You do want to make sure that you have in frame only what you wish to show. Much of your setup time for shooting any video is making sure that the shot shows just what you want it to show. It can be embarrassing to unintentionally exhibit your piles of unpaid bills or personal items. Make very short sample videos so that you can practice different angles to see what works for you. It is unwise to post a video publicly until you’ve had a chance to view it at full size. It can take several tries before you find what works for you.
Avoid being demoralised by the learning curve: getting comfortable making videos is like being in the practice room: some of what you do isn’t going to be very good. It is best to be prepared up front for the idea that you’re going to get better over time, and that practice will help you get better. Shooting well can be time consuming, particularly if you start to get obsessive about results. This is true even for those YouTube stars who look at such ease, but who in fact do significant amounts of preparatory work and editing.
I don’t think “YouTube-star” work burdens are necessary, but you do need to be accepting when a video does not come out the way you want it on the first try. Very few people can achieve this.
If you are shooting so that your face can be seen, please make sure you’re really looking at the camera. If you’re using your cellphone to shoot, then you will be able to see yourself in the phone’s screen. Don’t look at yourself: if you do, you’ll look “shifty!”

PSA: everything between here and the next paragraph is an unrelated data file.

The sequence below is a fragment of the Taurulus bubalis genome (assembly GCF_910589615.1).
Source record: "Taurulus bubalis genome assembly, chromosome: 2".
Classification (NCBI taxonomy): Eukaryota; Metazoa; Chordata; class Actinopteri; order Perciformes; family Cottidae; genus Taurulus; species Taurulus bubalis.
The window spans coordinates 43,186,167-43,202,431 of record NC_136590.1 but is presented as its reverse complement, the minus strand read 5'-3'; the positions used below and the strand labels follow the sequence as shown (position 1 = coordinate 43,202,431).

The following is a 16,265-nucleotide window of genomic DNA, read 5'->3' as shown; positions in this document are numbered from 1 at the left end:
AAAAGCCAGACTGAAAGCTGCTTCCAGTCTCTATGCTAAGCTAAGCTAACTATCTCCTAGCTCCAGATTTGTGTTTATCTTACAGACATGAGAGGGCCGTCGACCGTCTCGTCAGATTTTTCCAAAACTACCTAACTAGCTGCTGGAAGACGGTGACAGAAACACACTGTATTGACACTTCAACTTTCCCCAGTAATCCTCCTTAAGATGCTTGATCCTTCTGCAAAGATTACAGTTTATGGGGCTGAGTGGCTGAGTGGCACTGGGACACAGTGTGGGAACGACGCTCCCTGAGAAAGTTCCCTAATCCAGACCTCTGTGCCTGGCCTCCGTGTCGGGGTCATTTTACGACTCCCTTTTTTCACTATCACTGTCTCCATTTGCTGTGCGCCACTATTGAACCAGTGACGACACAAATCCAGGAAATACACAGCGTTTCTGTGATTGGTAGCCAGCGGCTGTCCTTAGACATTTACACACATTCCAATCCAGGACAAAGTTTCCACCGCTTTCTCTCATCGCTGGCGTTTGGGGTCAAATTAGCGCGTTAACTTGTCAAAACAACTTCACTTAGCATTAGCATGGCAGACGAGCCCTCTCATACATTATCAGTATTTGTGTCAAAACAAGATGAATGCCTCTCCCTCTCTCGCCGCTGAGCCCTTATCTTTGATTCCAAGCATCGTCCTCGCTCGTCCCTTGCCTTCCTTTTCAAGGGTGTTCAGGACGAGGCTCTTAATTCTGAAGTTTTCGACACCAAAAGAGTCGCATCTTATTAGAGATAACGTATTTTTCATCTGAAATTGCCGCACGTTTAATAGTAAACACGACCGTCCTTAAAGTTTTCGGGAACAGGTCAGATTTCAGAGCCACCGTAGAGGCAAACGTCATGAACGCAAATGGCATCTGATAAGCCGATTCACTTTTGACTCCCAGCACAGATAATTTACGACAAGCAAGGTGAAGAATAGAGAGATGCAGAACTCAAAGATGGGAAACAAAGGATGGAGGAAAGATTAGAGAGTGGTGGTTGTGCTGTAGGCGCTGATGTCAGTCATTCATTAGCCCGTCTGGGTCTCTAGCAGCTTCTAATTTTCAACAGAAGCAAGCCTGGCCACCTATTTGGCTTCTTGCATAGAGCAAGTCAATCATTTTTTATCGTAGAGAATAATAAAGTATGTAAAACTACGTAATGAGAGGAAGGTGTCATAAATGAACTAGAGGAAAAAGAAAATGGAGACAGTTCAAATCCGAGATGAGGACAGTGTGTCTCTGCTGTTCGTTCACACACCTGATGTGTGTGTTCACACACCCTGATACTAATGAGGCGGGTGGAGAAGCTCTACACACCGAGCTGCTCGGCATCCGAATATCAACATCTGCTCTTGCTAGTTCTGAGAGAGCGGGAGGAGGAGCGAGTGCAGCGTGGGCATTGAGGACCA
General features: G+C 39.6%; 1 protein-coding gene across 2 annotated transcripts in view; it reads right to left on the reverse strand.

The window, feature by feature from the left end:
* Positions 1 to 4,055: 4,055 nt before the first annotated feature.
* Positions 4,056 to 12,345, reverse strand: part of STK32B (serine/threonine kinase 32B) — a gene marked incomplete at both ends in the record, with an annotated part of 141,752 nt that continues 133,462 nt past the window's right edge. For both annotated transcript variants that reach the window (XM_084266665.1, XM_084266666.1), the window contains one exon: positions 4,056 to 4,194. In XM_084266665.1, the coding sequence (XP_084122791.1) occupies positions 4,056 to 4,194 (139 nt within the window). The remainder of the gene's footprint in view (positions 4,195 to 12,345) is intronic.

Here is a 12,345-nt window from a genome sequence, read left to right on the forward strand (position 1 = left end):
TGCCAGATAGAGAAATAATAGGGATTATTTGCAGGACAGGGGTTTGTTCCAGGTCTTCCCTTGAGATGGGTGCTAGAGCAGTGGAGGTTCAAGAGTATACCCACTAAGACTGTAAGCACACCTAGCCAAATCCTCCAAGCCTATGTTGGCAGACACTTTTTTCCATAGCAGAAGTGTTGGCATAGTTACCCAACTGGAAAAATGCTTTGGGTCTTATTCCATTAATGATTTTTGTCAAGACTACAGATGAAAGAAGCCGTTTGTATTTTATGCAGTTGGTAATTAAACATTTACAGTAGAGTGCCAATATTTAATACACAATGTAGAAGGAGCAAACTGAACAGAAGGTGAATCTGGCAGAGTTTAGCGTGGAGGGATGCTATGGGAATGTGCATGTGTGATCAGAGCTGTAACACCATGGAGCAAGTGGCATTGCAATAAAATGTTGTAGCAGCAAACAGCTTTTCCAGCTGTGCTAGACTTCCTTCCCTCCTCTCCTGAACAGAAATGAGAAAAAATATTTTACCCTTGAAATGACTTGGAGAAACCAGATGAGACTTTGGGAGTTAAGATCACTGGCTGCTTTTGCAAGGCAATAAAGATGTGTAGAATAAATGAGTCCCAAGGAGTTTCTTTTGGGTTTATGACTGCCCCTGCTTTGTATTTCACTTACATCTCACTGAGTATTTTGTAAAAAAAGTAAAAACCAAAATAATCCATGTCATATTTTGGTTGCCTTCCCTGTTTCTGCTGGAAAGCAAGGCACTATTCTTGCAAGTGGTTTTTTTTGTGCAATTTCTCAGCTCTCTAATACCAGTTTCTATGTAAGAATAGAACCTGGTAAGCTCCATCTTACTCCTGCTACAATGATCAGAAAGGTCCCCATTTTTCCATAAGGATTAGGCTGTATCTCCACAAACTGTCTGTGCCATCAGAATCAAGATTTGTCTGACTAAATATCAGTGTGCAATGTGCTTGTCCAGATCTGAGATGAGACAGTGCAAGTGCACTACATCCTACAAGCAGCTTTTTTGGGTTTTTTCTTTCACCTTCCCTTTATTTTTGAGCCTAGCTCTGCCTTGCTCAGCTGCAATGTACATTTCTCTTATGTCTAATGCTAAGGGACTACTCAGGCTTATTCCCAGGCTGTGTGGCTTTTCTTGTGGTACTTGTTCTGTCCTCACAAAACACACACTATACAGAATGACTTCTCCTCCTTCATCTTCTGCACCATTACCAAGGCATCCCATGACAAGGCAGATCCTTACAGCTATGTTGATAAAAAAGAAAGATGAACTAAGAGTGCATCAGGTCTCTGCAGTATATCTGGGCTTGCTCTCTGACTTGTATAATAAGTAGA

For the same reason, if you’re shooting short videos of just a few minutes, don’t use a script. Instead, make bullet-point notes of your main points, and tape those up in big type behind your camera, so that they are in your view as you speak. The more you are in front of the camera, the more you’ll be comfortable going ahead with talking points, and without a script.
Be yourself: don’t assume some kind of public-speaking persona. Try to strike the same tone and manner you have during lessons. In your years of teaching, you will have developed a rhythm for explaining ideas, a manner, a mood, a mode of teaching that works for you. Of course, it’s one thing to assume your standard “mood” when there’s a real live student responding to you in the room. It’s a whole other thing to assume your standard “mood” when there’s no one there other than the dead eye of a camera lens, and the distracting image of yourself off to the side.